Deposition Probes Pervasive Abuse By Local Priests

Auxiliary Bishop Raymond Goedert Talked To Attorneys About More Than A Dozen Cases

CBS News/July 21, 2009

Attorneys on Tuesday released a 180-page deposition taken from the top aide to Francis Cardinal George, as they settle six cases alleging sexual abuse by priests.

The deposition was taken from now-retired Auxiliary Bishop Raymond Goedert, who was the second-ranked official in the Chicago Archdiocese under both Francis Cardinal George and the late Joseph Cardinal Bernardin, from 1987 until 2003. However, Goedert testified about cases that predated Cardinal George's installation in Chicago.

As part of their settlement with the Archdiocese, victims of priest abuse who filed suit against the church demanded the deposition be released.

Attorney Jeff Anderson has represented many victims of priest abuse and in November of 2007, he deposed Goedert.

In the deposition, Goedert admits for years the Archdiocese reassigned priests accused of sexual abuse without warning their new parishes.

"In the beginning, we did not notify the parishioners. I believe that we began to notify the parishioners only at the time when we removed a priest from the parish," Goedert said.

Anderson says the consequences were devastating, with these priests - among others - abusing repeatedly.

"They not only kept it secret among themselves, that allowed them to move their priests where they would continue to offend, re-offend, get caught and get moved again," Anderson said.

While only four priests - two dead and two still alive - are named in the settlements announced Tuesday, more than a dozen priests accused of abuse are mentioned in the deposition.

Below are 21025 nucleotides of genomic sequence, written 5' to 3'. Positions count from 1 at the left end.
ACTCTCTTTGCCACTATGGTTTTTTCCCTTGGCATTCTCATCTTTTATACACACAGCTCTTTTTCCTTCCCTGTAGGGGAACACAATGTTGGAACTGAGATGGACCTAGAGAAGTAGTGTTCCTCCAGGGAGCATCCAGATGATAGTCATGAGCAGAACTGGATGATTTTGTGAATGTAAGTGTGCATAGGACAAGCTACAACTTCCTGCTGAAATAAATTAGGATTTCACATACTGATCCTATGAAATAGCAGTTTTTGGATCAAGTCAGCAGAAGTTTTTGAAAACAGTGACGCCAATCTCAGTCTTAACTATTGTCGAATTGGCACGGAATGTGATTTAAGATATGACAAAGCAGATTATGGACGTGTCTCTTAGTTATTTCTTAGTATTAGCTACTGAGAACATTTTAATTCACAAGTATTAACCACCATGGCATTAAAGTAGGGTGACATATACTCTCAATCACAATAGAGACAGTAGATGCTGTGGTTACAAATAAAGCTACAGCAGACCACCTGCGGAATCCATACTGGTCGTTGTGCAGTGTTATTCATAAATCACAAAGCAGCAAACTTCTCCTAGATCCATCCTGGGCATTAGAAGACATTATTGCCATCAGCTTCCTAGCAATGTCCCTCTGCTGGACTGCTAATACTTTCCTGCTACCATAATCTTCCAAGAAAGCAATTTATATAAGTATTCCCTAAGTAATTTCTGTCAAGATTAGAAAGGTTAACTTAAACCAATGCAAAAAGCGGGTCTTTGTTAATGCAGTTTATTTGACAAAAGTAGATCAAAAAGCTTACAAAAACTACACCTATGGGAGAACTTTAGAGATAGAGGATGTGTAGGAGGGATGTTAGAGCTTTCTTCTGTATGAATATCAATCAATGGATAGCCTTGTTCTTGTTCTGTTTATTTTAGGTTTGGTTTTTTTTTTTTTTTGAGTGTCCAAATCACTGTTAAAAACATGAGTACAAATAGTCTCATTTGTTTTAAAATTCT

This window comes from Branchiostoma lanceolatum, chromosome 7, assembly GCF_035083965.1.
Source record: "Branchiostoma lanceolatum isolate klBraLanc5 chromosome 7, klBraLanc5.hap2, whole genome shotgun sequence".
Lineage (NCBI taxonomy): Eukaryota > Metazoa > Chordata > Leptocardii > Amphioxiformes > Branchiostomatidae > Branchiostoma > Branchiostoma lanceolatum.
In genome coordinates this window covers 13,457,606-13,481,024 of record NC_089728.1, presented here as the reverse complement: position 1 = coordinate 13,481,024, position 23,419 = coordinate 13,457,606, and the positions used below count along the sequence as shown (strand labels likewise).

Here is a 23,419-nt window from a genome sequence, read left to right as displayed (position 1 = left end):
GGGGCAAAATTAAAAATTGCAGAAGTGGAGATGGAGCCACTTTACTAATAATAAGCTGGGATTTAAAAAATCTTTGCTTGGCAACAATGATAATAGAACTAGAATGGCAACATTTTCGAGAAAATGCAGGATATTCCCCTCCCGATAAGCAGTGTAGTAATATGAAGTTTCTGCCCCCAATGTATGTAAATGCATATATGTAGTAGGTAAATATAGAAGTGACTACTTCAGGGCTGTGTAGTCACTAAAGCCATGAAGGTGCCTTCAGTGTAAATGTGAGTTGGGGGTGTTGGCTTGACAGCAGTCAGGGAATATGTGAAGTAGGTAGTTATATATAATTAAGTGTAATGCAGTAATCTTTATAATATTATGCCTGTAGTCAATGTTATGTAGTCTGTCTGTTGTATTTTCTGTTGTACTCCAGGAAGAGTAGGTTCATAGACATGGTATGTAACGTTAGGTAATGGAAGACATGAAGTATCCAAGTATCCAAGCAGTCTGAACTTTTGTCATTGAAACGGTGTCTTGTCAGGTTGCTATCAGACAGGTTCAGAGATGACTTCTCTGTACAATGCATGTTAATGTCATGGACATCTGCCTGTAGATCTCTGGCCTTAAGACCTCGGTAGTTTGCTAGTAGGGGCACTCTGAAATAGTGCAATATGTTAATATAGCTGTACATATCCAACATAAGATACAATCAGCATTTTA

The Archdiocese of Chicago released a statement Tuesday afternoon regarding the deposition that said, in part, "It is important to note that during the years contained in Bishop Goedert's deposition (1970 - 1986) Cardinal Francis George was not Archbishop of Chicago and was not living in the United States."

At the core of the deposition is a sexual abuse scandal that hit the Chicago Archdiocese in the early 1990s, and forced Bernardin to call a special commission to investigate.

The Rev. Robert E. Mayer, the pastor at St. Odilo's parish in west suburban Berwyn, quietly left in July 1991 after allegations of sexual misconduct with a 20-year-old man, according to published reports. He had already been named in a lawsuit by a woman claiming he had made advances against her young son at a previous parish assignment, and was finally indicted in1992 on allegations that he molested a 14-year-old girl.

Lawsuits later charged that the Archdiocese had ignored warnings about Mayer and just moved him from parish to parish. In the deposition, attorneys probe Goedert on whether the clergy "looked after their own" by transferring Mayer and covering up other abuse cases.

Goedert conceded church officials did not report abuse to law enforcement. Anderson asked whether the Archdiocese had a policy to keep the abuse secret.

"I guess I wouldn't use the word secret. If you're using the word confidential, I would answer yes," Geodert said in the deposition.

"They and Bishop Goedert, as the number two guy under both Cardinal Bernardin and Cardinal George went to great lengths of protect themselves and their reputation, at the peril of the children," Anderson said.

The lawsuits settled Tuesday were brought against deceased priests Kenneth Ruge and Robert Becker, and the still-living Norbert Maday and Russell Romano. Maday has since been defrocked, according to the law firm.

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